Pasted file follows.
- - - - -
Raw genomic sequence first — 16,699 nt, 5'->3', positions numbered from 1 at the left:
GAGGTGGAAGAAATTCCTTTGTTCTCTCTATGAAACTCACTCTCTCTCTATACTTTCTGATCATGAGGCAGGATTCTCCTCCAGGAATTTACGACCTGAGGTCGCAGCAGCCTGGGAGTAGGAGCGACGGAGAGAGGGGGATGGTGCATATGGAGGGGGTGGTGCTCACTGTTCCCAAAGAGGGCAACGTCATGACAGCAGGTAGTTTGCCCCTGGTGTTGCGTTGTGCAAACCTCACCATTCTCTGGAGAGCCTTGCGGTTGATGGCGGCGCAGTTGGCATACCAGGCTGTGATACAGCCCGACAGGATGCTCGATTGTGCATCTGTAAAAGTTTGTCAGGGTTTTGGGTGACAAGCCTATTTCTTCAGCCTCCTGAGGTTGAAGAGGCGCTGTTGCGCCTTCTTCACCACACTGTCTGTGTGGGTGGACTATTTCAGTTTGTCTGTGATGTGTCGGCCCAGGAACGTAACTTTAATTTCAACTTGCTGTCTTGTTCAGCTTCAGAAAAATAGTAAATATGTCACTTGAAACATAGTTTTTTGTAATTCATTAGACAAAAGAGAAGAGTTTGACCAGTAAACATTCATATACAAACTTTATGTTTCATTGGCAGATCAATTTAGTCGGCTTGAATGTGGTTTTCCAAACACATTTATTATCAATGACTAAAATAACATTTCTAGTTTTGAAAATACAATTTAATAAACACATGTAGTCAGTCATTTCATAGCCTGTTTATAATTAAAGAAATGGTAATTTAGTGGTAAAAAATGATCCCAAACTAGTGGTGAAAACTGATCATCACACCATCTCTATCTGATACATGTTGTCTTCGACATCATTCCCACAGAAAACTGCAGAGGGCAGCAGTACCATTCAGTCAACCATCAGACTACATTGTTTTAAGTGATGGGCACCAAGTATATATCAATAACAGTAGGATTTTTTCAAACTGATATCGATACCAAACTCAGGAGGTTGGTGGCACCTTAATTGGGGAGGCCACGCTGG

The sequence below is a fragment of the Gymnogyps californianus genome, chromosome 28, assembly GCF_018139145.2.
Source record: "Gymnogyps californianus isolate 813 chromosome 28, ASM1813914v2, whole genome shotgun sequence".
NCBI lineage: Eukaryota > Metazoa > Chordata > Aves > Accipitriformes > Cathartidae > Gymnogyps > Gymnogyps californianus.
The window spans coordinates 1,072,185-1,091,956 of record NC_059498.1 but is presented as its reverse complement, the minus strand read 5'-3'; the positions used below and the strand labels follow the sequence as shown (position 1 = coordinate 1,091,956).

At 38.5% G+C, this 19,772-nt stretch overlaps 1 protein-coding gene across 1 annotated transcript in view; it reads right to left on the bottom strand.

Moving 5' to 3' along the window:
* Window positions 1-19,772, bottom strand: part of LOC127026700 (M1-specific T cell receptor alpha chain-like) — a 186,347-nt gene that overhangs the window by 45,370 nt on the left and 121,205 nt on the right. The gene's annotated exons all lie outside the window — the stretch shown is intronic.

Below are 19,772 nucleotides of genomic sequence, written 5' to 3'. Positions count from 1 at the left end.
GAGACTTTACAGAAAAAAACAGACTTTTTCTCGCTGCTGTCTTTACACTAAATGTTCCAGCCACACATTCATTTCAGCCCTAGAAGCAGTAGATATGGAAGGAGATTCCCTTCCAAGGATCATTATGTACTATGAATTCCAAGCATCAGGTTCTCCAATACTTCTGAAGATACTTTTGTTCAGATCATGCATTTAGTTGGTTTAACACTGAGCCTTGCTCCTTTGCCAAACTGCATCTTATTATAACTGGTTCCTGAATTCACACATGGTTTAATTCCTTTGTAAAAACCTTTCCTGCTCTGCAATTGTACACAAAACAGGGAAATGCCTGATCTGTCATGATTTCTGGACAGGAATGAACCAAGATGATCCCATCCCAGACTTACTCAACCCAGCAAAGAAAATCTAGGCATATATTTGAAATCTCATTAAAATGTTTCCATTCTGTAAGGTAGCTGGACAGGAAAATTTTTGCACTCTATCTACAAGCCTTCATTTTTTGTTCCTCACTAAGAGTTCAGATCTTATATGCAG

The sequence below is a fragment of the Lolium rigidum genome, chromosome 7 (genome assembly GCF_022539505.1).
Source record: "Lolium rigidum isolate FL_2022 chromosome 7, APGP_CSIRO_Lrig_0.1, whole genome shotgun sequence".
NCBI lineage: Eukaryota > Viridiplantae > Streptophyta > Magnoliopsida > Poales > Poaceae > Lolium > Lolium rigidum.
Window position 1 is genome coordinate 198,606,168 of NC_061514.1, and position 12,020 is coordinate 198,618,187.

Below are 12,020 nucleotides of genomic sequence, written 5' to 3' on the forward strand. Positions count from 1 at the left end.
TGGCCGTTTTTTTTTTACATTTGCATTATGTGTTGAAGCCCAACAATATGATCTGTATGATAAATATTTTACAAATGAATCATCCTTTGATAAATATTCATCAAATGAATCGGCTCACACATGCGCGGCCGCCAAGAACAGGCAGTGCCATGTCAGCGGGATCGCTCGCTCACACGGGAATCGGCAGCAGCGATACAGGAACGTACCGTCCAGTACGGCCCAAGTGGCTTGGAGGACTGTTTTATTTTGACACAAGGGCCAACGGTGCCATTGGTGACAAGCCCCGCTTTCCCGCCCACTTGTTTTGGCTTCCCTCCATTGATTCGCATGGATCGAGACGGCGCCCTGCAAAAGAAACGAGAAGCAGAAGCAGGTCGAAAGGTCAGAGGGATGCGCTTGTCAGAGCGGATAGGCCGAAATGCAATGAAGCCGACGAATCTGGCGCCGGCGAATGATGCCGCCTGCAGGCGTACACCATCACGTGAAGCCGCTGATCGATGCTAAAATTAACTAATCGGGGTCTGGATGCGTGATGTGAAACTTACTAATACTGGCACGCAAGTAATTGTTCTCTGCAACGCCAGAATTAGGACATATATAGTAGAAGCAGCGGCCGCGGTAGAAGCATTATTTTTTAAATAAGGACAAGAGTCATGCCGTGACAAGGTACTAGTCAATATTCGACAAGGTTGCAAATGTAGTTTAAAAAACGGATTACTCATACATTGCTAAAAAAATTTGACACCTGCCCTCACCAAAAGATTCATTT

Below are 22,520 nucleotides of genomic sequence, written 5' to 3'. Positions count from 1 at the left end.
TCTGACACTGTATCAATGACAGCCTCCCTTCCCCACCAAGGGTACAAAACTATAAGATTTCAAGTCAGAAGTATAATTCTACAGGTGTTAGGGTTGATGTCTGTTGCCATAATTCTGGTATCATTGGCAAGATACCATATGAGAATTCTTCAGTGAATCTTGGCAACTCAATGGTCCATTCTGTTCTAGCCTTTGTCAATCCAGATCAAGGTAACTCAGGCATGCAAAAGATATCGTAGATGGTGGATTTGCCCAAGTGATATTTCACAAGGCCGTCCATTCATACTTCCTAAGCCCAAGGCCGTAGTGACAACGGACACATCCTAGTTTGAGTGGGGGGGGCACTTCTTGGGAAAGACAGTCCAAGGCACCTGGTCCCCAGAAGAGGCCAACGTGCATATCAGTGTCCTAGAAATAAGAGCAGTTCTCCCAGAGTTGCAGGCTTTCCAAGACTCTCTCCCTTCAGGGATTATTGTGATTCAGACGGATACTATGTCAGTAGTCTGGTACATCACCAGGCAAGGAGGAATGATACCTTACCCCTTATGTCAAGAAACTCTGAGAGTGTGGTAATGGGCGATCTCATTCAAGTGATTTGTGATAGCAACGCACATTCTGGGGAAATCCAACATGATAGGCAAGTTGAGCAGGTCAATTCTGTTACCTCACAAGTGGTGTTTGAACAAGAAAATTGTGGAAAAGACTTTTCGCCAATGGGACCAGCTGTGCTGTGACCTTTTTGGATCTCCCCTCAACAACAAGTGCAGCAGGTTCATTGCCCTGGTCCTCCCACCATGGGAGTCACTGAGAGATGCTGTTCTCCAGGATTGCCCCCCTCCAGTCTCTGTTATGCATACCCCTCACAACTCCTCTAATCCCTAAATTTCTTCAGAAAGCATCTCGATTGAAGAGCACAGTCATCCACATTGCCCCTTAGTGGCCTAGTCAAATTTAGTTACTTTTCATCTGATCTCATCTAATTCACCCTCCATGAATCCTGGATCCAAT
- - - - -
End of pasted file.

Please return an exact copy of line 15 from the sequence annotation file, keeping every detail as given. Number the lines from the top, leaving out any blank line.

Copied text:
Window position 1 is genome coordinate 198,606,168 of NC_061514.1, and position 12,020 is coordinate 198,618,187.